Slip and Fall Accidents in Georgia Premises Liability Law

Slip and fall accidents are among the most common types of premises liability lawsuits. These accidents can occur in nearly any location, from retail stores to job sites. When a customer slips on the broken pavement outside of a store, for example, the property owner may try to avoid paying you damages by arguing that a reasonable person would have noticed that the pavement was broken and not walked on that pavement. An attorney can work to help you prove that a reasonable person would have also slipped and fallen in the same or similar conditions so you can obtain compensation.
Georgia law categorizes slip, trip, and fall cases into two separate categories. The first category involves cases in which a “static defect” is involved, such as broken pavement. The second category involves foreign substances, such as a pool of water.

Common Causes of Premises Liability Injuries

When a property owner, occupier, or manager fails to reasonably protect their customers, guests, or others with the right to be on the property, they can be held liable for accidental injuries victims suffer on their properties. Premises liability lawsuits are a broad category of personal injury law that can include a variety of claims and situations. These types of legal claims can occur on residential and commercial property.

Negligent Security

Part of managing a property is to provide safe premises for customers, tenants, and employees. When victims are injured in robberies, break-ins, or due to an act of vandalism, the business can come under scrutiny for having poor security practices.

For example, if the owner of an apartment complex knows that multiple incidents of assault and rape have occurred in dark staircases at the apartment complex, they have a legal obligation to use reasonable measures to protect guests in the future. If another guest were to be assaulted on a dark staircase, the victim could claim that the landowner’s negligent security practices caused their injuries. Faulty locks, alarm systems, and a lack of security personnel can also lead to foreseeable injuries and negligent security claims.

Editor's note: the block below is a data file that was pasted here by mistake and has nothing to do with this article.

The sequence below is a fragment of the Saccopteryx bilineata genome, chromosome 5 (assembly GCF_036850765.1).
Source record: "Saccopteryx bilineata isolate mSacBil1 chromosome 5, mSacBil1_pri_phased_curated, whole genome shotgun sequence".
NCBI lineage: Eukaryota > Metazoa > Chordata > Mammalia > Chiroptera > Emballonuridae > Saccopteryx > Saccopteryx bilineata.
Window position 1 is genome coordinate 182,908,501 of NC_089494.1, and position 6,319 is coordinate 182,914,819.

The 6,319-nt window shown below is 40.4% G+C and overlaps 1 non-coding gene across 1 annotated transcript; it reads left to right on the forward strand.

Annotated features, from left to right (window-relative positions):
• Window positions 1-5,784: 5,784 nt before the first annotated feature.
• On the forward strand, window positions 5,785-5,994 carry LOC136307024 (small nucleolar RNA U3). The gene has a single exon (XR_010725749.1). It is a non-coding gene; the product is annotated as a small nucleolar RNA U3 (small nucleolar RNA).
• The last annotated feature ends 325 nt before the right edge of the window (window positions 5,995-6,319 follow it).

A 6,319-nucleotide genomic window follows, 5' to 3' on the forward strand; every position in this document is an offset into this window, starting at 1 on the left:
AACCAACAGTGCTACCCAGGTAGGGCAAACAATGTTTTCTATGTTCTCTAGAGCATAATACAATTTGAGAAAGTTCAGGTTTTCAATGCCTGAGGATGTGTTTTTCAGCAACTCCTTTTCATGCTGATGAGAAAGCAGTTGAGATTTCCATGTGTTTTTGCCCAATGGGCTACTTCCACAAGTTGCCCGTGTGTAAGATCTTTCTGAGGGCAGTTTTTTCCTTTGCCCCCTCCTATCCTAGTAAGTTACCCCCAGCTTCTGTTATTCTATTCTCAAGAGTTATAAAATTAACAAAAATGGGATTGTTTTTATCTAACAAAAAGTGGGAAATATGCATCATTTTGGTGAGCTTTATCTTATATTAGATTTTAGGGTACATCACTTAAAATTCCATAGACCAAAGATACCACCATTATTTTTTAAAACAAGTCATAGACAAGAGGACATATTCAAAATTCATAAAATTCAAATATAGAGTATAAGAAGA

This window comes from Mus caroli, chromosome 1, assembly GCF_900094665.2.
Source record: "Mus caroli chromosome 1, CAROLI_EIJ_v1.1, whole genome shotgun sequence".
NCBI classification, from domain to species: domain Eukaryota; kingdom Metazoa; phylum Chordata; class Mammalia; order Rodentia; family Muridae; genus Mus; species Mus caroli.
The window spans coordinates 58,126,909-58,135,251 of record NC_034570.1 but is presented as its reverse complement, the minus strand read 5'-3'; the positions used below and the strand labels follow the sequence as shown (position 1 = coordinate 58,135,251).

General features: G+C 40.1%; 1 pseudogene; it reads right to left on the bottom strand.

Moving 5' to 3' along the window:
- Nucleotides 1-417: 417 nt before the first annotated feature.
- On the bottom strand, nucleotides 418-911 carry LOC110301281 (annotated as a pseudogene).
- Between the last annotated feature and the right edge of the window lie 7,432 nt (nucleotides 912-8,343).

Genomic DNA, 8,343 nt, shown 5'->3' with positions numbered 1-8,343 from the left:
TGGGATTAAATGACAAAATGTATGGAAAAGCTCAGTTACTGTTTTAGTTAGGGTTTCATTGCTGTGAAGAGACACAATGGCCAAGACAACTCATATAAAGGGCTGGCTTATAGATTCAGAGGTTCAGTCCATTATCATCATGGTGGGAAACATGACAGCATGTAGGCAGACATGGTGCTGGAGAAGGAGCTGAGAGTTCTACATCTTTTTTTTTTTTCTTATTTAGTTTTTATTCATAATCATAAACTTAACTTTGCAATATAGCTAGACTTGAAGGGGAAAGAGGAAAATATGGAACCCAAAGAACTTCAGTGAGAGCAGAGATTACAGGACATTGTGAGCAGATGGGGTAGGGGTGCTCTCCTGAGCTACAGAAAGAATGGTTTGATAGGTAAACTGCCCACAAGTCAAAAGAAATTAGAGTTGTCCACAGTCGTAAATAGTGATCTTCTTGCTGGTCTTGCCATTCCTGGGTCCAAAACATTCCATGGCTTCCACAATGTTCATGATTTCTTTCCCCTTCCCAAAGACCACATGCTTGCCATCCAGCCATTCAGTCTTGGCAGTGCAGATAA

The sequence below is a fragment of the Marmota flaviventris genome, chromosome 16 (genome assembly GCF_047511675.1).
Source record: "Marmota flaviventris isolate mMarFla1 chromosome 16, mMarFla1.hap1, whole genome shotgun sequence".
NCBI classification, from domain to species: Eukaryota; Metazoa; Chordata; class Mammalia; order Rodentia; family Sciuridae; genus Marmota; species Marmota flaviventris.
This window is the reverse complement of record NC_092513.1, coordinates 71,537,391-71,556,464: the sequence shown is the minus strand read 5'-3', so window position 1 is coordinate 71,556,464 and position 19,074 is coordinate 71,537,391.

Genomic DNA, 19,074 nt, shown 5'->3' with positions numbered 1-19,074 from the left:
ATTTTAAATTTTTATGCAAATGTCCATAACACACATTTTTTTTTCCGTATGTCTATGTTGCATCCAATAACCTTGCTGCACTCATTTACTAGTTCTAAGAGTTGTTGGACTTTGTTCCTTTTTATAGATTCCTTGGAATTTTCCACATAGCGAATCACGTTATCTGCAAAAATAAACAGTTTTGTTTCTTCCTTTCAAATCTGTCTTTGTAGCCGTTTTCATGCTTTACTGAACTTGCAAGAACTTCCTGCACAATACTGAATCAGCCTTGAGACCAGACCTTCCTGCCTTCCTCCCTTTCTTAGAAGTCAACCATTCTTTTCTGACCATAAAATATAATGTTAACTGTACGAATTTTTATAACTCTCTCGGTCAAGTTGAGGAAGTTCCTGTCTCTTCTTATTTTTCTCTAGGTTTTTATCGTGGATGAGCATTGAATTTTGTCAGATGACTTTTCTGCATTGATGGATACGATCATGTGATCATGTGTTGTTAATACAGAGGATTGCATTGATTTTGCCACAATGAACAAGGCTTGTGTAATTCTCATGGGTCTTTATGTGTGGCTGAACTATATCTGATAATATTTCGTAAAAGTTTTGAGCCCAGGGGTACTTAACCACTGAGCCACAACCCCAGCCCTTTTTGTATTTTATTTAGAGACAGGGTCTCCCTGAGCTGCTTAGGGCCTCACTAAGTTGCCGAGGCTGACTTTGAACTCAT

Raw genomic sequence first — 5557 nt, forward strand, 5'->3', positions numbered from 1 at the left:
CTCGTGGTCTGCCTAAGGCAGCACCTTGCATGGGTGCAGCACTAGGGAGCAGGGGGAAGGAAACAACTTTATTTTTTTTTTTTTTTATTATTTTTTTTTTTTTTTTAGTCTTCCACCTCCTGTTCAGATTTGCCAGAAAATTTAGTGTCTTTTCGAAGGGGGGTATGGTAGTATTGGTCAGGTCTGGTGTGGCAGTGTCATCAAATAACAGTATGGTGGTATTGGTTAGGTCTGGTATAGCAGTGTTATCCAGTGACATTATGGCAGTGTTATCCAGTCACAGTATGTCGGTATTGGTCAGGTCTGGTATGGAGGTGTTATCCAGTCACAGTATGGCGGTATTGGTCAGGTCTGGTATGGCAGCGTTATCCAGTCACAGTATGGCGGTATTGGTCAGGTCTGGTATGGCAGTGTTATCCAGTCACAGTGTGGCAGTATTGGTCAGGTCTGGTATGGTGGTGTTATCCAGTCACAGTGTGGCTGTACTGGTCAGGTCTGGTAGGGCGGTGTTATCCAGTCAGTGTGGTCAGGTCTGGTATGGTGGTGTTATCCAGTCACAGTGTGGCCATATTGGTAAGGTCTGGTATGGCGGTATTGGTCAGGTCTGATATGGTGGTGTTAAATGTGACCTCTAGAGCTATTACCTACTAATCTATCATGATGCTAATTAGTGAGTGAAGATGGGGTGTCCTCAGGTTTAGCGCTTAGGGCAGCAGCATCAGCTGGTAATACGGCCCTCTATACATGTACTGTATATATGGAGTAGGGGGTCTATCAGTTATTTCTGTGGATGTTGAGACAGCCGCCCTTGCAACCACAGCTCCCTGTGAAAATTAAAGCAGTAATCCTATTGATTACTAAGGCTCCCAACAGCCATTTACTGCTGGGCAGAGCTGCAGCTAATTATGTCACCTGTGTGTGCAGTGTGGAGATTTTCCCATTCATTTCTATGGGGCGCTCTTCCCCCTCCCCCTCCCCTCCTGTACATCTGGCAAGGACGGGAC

Lack of Maintenance

Many different types of building elements can become dangerous if they are not properly maintained. Faulty elevators, light fixtures, staircases, and appliances can all cause injuries. For example, if an elevator or appliance malfunctions due to a lack of maintenance, a visitor or tenant may become injured. If an elevator drops suddenly and hits another person, the landlord or building manager can be held liable.

Unrestrained, Dangerous Dogs

Property owners have a legal duty to keep their dogs restrained, especially when the dog has aggressive tendencies. If a dog causes another person injury because of the owner’s lack of training, their failure to leash the dog, or the absence of a fence, the owner can be held responsible for any resulting damages.

Swimming Pool Accidents and Drownings in Georgia

Swimming pools offer a great way to cool off on a long, hot, Georgia summer day. Unfortunately, Georgia residents become injured or die in swimming pool accidents every year. Patrons of a public swimming pool may slip and fall due to hazardous conditions, suffering serious injuries.

A swimmer could find themselves struggling to stay afloat while a negligent lifeguard is texting instead of rescuing the victim. In other cases, a property owner may know that neighborhood children tend to enter his property and fail to put a fence around the pool. In all of these situations, victims or their surviving family members may have a right to pursue a premises liability lawsuit.

Public Pool Accidents

Lack of proper maintenance, lack of trained lifeguards, and dangerous conditions in and around the pool can all cause deadly accidents. Obtaining compensation after an injury or death that occurred at a public pool can be challenging. For example, if a government entity owned the public pool, the victims or surviving family members would need to pursue a claim against the government agency that owned and maintained the pool, such as a municipality or city.

The victim would likely need to file a notice of their intent to sue the government before pursuing a claim. Generally, there are strict deadlines for filing notices with municipalities. Failure to follow these rules precisely could result in your ability to move forward with your premises liability attorney.

Private Pool Accidents

Homeowners with a pool in their yards are legally obligated to ensure the pools are safe and functioning properly. Installing a fence can ensure children do not accidentally fall into the pool. A faulty drain can result in a dangerous suction hazard that could trap a swimmer underwater, causing serious injury or death.